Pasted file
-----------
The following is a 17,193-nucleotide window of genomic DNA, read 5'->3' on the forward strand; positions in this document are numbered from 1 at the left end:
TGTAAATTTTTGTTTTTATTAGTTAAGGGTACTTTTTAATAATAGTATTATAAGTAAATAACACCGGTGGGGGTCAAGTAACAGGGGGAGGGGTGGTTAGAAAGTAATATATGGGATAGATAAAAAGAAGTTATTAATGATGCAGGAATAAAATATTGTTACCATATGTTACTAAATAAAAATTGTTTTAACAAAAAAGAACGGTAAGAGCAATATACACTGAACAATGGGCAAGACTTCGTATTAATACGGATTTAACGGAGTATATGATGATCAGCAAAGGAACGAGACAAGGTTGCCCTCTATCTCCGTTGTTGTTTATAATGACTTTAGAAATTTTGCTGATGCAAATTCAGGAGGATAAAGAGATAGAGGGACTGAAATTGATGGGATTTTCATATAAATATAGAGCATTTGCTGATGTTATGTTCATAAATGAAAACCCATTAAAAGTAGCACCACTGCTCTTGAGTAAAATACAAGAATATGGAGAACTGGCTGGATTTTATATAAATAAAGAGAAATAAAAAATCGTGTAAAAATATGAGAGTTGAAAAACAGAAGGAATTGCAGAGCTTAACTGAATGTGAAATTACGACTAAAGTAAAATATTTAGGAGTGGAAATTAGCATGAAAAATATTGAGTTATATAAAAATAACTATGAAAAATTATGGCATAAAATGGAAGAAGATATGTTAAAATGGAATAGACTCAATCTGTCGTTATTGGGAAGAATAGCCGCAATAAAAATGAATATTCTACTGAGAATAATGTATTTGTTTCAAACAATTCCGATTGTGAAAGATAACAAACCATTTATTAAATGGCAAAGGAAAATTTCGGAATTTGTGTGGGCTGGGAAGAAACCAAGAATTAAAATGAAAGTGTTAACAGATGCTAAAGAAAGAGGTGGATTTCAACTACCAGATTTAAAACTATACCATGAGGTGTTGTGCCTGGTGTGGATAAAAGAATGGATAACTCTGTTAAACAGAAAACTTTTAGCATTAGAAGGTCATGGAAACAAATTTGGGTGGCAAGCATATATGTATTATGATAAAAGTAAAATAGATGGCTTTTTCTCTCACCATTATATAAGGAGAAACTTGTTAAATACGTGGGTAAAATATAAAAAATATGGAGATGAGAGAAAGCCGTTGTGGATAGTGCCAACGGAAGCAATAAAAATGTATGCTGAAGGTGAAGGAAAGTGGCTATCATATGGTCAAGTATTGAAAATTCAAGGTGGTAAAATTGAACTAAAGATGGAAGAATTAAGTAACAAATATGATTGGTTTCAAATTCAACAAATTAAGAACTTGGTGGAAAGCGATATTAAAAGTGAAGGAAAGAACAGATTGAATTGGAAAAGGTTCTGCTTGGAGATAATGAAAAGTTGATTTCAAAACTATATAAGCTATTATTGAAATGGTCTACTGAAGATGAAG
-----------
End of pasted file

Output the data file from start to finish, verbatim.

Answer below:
The following is a 17,193-nucleotide window of genomic DNA, read 5'->3' on the forward strand; positions in this document are numbered from 1 at the left end:
TGTAAATTTTTGTTTTTATTAGTTAAGGGTACTTTTTAATAATAGTATTATAAGTAAATAACACCGGTGGGGGTCAAGTAACAGGGGGAGGGGTGGTTAGAAAGTAATATATGGGATAGATAAAAAGAAGTTATTAATGATGCAGGAATAAAATATTGTTACCATATGTTACTAAATAAAAATTGTTTTAACAAAAAAGAACGGTAAGAGCAATATACACTGAACAATGGGCAAGACTTCGTATTAATACGGATTTAACGGAGTATATGATGATCAGCAAAGGAACGAGACAAGGTTGCCCTCTATCTCCGTTGTTGTTTATAATGACTTTAGAAATTTTGCTGATGCAAATTCAGGAGGATAAAGAGATAGAGGGACTGAAATTGATGGGATTTTCATATAAATATAGAGCATTTGCTGATGTTATGTTCATAAATGAAAACCCATTAAAAGTAGCACCACTGCTCTTGAGTAAAATACAAGAATATGGAGAACTGGCTGGATTTTATATAAATAAAGAGAAATAAAAAATCGTGTAAAAATATGAGAGTTGAAAAACAGAAGGAATTGCAGAGCTTAACTGAATGTGAAATTACGACTAAAGTAAAATATTTAGGAGTGGAAATTAGCATGAAAAATATTGAGTTATATAAAAATAACTATGAAAAATTATGGCATAAAATGGAAGAAGATATGTTAAAATGGAATAGACTCAATCTGTCGTTATTGGGAAGAATAGCCGCAATAAAAATGAATATTCTACTGAGAATAATGTATTTGTTTCAAACAATTCCGATTGTGAAAGATAACAAACCATTTATTAAATGGCAAAGGAAAATTTCGGAATTTGTGTGGGCTGGGAAGAAACCAAGAATTAAAATGAAAGTGTTAACAGATGCTAAAGAAAGAGGTGGATTTCAACTACCAGATTTAAAACTATACCATGAGGTGTTGTGCCTGGTGTGGATAAAAGAATGGATAACTCTGTTAAACAGAAAACTTTTAGCATTAGAAGGTCATGGAAACAAATTTGGGTGGCAAGCATATATGTATTATGATAAAAGTAAAATAGATGGCTTTTTCTCTCACCATTATATAAGGAGAAACTTGTTAAATACGTGGGTAAAATATAAAAAATATGGAGATGAGAGAAAGCCGTTGTGGATAGTGCCAACGGAAGCAATAAAAATGTATGCTGAAGGTGAAGGAAAGTGGCTATCATATGGTCAAGTATTGAAAATTCAAGGTGGTAAAATTGAACTAAAGATGGAAGAATTAAGTAACAAATATGATTGGTTTCAAATTCAACAAATTAAGAACTTGGTGGAAAGCGATATTAAAAGTGAAGGAAAGAACAGATTGAATTGGAAAAGGTTCTGCTTGGAGATAATGAAAAGTTGATTTCAAAACTATATAAGCTATTATTGAAATGGTCTACTGAAGATGAAG